3. Tango Nuevo, that had been introduced before the the turn of the millennium and was used by social dancers and performers alike. In my opinion, it is actually a method to understand tango movements, not a different style. (Unluckily what often derived out of the use of this analytical approach was a form of dancing that was not really suited for the social dance floor. This is why lot of people nowadays identify the term Tango Nuevo with specific moves rather than the method.) 
So originally, these three terms did not describe specific styles. They were used as umbrella terms, referring to the different approaches to Tango and the different contexts in which Tango is danced.

Luckily, one of our first local teachers had a strong bond to the traditional Milongas in Buenos Aires and invited all kinds of Milongueros to cultivate social Tango. And all of them danced their personal interpretation of Tango de Salon, allowing for many kinds of embraces, from a very close parallel embrace to a half open V-form. Some of them danced complex movements with real pivots and even ganchos, some just walked to the music. Some analysed, some showed steps. Some even showed choreographed performances. Tete danced Tango de Salon as well as El Indio or Hernan Obispo. They told us about Tango orillero, Tango del centro, Tango liso, Tango apilado, Tango Villa Urquiza... all sub-styles of Tango de Salon with one common idea: to move on the dance floor in harmony with the other couples.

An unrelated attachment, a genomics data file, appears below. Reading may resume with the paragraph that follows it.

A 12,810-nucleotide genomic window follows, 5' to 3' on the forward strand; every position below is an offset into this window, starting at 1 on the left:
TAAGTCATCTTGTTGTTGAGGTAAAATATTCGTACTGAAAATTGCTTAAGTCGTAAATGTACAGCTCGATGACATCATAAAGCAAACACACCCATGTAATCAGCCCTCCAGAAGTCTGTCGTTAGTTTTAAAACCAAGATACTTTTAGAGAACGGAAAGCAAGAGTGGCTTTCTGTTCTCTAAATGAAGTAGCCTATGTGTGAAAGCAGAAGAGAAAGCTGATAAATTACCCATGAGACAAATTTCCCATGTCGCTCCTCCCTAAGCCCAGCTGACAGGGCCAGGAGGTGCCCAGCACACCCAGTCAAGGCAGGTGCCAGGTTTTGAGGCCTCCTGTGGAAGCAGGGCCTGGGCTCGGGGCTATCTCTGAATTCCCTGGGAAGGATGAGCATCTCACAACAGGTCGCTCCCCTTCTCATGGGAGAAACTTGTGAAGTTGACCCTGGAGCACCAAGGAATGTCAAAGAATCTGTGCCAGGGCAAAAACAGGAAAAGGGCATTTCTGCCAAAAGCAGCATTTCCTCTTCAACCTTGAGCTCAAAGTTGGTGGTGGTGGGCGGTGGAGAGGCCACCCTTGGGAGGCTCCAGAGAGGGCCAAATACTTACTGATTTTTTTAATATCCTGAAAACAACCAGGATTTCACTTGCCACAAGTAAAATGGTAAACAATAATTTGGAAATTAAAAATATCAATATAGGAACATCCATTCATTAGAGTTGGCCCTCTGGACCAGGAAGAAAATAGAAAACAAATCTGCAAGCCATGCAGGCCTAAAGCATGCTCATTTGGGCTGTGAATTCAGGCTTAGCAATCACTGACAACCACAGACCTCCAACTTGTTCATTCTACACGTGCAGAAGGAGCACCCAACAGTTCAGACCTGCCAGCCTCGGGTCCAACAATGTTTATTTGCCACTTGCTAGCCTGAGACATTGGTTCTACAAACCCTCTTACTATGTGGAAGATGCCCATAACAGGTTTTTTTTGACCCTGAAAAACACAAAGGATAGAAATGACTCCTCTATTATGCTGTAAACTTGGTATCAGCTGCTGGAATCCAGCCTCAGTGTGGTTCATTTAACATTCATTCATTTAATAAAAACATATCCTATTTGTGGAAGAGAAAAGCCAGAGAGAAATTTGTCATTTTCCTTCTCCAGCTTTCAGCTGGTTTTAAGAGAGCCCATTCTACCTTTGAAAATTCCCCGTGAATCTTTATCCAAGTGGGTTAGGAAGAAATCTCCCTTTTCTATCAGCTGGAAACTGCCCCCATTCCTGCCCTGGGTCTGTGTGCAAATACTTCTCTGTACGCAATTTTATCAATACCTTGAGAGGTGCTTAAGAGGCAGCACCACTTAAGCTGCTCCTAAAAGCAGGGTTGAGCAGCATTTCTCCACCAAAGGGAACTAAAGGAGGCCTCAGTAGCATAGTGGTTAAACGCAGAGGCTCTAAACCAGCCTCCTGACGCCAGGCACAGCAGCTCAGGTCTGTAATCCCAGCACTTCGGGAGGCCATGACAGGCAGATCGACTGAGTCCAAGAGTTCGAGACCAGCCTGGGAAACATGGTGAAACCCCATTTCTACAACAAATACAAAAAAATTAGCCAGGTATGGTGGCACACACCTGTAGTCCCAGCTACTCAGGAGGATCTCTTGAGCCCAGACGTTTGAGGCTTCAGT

So, when Detlef and I started teaching, our objective was not to promote a specific style, but social Tango as such - Tango de Salon. We chose this term as our label because of its neutrality and this worked very nicely. But when we started reaching out into other regions and countries, we noticed that this label seemed to pose a problem:

First of all, in France - one of our most important markets in the early years of our career - the term "Tango de Salon" described ballroom tango. Not so good. So we had to explain what we do.